FDA approves ovarian cancer test
The U.S. Food and Drug Administration says it’s approved a test that can help detect ovarian cancer in a pelvic mass that is already known to require surgery.
The test, called Ova1, helps patients and healthcare professionals decide what type of surgery should be done and by whom, the agency said.
Ova1 identifies some women who will benefit from referral to a gynecological oncologist for their surgery, despite negative results from other clinical and radiographic tests for ovarian cancer, the FDA said in a statement.
If other test results suggest cancer, referral to an oncologist is appropriate even with a negative Ova1 result.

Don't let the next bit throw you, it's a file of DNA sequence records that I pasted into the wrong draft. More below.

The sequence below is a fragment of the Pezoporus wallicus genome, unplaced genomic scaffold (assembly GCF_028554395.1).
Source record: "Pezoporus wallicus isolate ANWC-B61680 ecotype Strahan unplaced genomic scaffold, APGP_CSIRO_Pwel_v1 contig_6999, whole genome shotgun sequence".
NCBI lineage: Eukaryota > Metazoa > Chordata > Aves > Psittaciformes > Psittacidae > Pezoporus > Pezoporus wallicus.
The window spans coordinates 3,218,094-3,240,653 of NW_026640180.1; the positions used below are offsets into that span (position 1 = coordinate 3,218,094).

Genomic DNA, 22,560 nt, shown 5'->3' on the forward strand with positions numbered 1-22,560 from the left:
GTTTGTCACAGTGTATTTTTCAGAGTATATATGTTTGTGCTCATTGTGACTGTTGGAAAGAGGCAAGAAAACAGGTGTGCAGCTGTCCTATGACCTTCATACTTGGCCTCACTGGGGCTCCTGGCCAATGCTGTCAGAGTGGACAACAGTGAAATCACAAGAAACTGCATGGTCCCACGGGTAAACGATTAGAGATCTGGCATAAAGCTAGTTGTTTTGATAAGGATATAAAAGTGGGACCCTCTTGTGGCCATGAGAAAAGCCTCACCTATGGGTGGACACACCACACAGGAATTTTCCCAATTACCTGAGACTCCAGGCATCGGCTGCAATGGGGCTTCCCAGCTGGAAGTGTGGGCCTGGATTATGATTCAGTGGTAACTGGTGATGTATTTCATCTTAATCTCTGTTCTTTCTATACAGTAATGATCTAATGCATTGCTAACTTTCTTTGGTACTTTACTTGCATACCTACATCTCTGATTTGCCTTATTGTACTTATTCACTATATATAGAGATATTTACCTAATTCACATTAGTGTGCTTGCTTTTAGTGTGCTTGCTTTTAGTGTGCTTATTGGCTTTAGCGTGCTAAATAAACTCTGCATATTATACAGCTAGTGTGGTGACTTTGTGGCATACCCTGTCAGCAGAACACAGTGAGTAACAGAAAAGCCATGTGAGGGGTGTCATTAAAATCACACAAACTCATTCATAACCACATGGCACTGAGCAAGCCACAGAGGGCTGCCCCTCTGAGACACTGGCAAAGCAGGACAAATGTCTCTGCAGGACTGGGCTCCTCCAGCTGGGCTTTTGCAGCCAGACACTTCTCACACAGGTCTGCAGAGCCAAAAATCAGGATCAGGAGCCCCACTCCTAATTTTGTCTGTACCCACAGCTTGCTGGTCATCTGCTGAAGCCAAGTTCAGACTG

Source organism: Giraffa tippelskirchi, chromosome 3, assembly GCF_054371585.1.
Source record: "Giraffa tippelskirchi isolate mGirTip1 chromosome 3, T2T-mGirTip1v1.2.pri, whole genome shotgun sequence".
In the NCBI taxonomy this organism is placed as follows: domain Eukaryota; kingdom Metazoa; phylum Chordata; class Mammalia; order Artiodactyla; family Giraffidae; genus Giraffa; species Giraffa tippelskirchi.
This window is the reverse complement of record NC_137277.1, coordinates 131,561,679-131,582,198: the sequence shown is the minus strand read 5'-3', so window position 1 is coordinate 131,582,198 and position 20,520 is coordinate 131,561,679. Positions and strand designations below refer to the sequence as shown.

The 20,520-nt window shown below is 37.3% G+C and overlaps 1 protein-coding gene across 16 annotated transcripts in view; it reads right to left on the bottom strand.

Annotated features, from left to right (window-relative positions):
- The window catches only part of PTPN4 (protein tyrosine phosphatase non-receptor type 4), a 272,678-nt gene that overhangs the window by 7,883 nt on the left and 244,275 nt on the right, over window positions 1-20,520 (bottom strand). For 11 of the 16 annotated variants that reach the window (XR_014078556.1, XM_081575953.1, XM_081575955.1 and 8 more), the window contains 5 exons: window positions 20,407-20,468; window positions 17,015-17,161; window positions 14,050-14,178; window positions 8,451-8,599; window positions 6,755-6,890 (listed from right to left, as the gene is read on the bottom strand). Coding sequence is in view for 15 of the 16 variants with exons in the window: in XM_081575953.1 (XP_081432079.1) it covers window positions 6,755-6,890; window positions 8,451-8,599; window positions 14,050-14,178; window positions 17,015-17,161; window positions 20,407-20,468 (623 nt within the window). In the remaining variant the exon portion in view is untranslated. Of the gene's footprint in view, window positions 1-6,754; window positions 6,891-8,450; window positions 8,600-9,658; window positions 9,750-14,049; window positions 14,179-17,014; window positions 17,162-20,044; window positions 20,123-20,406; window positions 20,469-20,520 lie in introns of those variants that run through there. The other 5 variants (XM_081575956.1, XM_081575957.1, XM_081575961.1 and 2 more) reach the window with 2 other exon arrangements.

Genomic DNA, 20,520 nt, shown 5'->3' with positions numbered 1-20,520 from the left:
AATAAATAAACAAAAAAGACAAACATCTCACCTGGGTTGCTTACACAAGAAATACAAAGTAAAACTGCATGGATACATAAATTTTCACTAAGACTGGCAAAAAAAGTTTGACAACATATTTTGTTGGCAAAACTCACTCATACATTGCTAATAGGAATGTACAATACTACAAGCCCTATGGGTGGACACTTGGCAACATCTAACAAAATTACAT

The federal agency said the test should be used by primary care physicians or gynecologists as an adjunctive test to complement, not replace, other diagnostic and clinical procedures.
Ova1 is intended only for women, 18 years and older, who are already selected for surgery because of their pelvic mass, the FDA said.
It is not intended for ovarian cancer screening or for a definitive diagnosis of ovarian cancer. Interpreting the test result requires knowledge of whether the woman is pre- or post-menopausal.
Ova1 was developed by Vermillion Inc. of Fremont, Calif., in conjunction with researchers at Johns Hopkins University in Baltimore.